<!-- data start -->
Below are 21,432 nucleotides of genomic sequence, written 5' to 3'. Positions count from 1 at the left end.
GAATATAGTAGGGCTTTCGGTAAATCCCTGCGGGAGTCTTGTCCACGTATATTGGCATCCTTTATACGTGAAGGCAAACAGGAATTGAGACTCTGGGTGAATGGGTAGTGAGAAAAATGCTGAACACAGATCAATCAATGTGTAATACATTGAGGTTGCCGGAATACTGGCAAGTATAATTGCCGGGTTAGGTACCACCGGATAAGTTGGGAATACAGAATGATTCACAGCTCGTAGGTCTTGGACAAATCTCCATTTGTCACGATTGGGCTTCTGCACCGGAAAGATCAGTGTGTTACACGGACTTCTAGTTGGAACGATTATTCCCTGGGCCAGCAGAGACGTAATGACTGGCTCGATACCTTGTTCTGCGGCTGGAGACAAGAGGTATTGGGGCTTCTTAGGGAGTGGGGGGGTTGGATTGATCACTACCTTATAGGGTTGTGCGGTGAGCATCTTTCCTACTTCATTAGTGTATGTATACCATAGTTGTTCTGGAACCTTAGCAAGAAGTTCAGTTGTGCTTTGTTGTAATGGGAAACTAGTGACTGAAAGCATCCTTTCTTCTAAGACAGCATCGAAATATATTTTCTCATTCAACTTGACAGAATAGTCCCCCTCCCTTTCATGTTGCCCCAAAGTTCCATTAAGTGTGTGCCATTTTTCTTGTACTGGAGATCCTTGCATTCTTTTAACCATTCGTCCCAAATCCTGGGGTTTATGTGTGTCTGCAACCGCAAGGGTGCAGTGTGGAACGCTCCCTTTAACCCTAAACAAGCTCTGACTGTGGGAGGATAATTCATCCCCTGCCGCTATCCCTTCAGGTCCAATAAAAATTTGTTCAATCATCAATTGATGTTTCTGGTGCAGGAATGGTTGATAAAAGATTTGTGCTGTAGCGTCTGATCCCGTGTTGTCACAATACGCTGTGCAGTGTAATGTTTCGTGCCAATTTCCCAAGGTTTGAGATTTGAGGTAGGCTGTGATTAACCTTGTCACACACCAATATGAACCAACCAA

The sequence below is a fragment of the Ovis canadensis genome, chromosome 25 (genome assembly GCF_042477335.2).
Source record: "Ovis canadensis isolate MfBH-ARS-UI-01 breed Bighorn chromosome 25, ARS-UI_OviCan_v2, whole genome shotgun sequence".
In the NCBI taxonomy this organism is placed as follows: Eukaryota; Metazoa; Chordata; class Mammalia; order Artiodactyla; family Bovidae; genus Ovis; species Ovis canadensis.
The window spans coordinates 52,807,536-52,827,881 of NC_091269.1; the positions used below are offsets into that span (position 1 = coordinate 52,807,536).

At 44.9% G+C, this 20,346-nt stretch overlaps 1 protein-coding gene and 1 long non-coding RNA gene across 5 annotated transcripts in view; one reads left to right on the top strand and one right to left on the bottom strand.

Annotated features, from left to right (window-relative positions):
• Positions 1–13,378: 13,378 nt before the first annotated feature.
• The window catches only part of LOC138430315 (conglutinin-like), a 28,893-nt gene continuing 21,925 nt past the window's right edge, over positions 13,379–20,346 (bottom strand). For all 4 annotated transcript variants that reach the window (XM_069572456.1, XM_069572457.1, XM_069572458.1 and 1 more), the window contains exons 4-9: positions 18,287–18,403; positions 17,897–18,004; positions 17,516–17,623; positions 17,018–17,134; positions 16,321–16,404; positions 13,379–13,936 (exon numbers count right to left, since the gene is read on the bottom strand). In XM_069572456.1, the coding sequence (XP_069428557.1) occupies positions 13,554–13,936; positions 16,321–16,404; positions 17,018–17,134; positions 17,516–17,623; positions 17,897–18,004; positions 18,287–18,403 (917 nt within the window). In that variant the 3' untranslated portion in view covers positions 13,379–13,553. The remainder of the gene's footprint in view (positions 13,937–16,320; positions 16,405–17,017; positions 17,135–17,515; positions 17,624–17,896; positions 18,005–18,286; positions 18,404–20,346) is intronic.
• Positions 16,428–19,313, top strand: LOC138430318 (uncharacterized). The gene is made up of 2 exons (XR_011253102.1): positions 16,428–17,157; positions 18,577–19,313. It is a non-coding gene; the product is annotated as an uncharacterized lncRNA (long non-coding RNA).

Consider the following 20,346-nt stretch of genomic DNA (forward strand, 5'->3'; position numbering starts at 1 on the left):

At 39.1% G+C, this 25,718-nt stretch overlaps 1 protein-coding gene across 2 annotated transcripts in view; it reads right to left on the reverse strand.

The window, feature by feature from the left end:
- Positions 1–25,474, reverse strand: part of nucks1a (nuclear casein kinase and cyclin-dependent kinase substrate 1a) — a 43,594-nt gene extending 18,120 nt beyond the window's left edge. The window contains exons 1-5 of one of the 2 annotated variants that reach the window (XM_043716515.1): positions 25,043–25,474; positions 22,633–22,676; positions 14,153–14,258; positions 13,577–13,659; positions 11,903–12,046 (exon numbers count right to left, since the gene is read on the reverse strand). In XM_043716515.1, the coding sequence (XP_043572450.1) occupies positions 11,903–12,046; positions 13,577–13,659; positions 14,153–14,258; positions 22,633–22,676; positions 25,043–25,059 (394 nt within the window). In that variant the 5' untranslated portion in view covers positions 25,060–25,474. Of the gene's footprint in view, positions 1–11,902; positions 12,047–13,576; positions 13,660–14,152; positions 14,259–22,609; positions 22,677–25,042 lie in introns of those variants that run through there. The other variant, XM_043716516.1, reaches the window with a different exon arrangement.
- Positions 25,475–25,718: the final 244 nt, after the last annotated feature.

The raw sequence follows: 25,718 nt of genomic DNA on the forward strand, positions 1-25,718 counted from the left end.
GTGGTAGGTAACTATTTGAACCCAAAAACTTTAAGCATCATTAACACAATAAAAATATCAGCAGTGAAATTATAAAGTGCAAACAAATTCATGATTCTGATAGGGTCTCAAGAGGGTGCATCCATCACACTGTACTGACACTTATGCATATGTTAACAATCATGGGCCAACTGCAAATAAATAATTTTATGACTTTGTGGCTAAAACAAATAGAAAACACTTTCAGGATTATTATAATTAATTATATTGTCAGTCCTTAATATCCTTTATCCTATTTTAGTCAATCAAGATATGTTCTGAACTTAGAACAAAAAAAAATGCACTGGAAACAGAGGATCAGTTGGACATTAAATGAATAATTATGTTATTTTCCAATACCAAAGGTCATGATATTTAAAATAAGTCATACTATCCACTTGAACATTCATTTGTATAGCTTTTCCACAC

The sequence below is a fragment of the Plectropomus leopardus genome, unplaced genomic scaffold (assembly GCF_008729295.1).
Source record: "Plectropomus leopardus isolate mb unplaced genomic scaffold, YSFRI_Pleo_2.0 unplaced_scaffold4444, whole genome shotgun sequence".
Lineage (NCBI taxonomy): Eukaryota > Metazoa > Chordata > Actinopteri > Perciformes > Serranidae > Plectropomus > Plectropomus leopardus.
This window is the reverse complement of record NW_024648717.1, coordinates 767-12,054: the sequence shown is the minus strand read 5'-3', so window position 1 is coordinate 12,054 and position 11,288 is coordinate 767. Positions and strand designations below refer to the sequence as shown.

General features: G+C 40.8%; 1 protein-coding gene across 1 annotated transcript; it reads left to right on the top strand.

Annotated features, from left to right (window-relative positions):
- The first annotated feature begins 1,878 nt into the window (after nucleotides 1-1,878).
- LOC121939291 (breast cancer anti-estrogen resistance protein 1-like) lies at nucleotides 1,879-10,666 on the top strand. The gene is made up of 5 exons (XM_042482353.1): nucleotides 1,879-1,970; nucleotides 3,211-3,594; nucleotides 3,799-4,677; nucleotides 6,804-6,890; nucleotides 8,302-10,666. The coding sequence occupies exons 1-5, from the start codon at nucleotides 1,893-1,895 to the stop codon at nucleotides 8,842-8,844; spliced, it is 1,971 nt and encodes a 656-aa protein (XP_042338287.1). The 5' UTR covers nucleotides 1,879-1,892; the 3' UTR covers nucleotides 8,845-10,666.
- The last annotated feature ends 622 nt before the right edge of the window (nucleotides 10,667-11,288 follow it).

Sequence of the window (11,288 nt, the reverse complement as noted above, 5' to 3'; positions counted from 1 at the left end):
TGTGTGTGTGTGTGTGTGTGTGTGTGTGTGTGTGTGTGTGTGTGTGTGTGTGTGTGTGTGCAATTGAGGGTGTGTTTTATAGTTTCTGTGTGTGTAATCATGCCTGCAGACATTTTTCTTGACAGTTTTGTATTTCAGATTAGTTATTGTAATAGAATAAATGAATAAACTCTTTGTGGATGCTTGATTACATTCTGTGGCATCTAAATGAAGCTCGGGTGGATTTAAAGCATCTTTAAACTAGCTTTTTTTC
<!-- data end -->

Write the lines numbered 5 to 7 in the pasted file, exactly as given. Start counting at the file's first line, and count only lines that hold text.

In the NCBI taxonomy this organism is placed as follows: Eukaryota; Metazoa; Chordata; class Mammalia; order Artiodactyla; family Bovidae; genus Ovis; species Ovis canadensis.
The window spans coordinates 52,807,536-52,827,881 of NC_091269.1; the positions used below are offsets into that span (position 1 = coordinate 52,807,536).

At 44.9% G+C, this 20,346-nt stretch overlaps 1 protein-coding gene and 1 long non-coding RNA gene across 5 annotated transcripts in view; one reads left to right on the top strand and one right to left on the bottom strand.